Lockheed Martin Conducts Successful HIMARS Flight Test Series
DALLAS, TX, January 7th, 2002 -- Lockheed Martin Missiles and Fire Control conducted three days of successful flight tests of its High Mobility Artillery Rocket System (HIMARS) as part of the Maturation Test Program. A total of 12 Multiple Launch Rocket System (MLRS) M28 Practice Rockets were fired successfully from HIMARS at a range of 34 km. Testing took place at White Sands Missile Range, N.M. The tests gathered data for the hydraulic control system for adjustment of time between rounds, and for ballistic algorithm development. Forward Looking Infrared Radar (FLIR) data confirmed warhead events in the planned target area.
The series of HIMARS flight tests will continue into 2002 with additional missions consisting of single and multiple rocket missile firings at ambient and extreme temperatures.
The HIMARS program entered the maturation or engineering and manufacturing (EMD) phase in December 1999. In this phase of the program, six HIMARS launchers will be built for the U.S. Army and two for the U.S. Marine Corps. These launchers will be used for engineering and development testing. The Precision Fires Rocket And Missile Systems Project Office at Redstone Arsenal, Ala manages the HIMARS program.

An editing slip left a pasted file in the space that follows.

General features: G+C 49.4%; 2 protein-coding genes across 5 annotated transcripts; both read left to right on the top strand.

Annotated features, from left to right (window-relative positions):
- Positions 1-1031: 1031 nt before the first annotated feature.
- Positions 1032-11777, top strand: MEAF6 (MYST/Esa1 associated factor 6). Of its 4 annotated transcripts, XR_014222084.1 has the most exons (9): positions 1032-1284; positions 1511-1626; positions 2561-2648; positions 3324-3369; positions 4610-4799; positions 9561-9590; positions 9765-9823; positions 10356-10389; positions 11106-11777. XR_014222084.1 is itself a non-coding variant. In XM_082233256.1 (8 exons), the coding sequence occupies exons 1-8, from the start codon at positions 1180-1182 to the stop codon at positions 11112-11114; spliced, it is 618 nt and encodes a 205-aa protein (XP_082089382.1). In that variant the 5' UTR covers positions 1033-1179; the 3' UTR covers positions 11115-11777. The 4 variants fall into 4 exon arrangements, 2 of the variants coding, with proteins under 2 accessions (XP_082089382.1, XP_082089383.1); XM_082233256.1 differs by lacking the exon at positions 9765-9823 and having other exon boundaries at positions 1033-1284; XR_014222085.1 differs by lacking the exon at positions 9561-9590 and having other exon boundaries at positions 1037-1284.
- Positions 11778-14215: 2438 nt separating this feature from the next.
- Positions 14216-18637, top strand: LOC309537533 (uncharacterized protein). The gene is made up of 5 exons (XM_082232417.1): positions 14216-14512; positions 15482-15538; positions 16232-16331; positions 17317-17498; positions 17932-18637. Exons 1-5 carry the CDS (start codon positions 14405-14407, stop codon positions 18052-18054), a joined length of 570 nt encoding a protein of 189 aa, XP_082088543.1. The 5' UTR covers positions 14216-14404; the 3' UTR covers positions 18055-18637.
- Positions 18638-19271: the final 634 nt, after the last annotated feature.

HIMARS is a C-130 transportable, wheeled, indirect fire, rocket/missile system capable of firing all rockets and missiles in the current and future Multiple Launch Rocket System Family of Munitions (MFOM). HIMARS provides 24 hour ground-based, responsive General Support/General Support Reinforcing/Reinforcing (GS/GSR/R) indirect fires, which accurately engage targets at long range with high volumes of lethal fire. The system will extend the range of support provided to warfighting forces from 30 km to 60 km.
The HIMARS fire control system, electronics and communications units are interchangeable with the MLRS M270A1 launcher, and the crew and training are the same. Because of its size, HIMARS can be deployed into areas previously inaccessible to the larger aircraft required to transport the standard MLRS launcher. It also retains the self-loading, autonomous features that have made MLRS the premier rocket artillery system in the world.
Employing more than 8,500 people, Lockheed Martin Missiles and Fire Control is headquartered in Dallas, Texas, with additional base operations in Orlando, Fla., and manufacturing and assembly facilities in Sunnyvale, Calif., Chelmsford, Mass., Camden, Ark., Horizon City and Lufkin, Texas, Ocala, Fla., White Sands Missile Range, N.M., and Troy, Ala. The company is a business unit of Lockheed Martin Systems Integration in Bethesda, Md.
Craig Vanbebber, 972-603-1615 e-mail email@example.com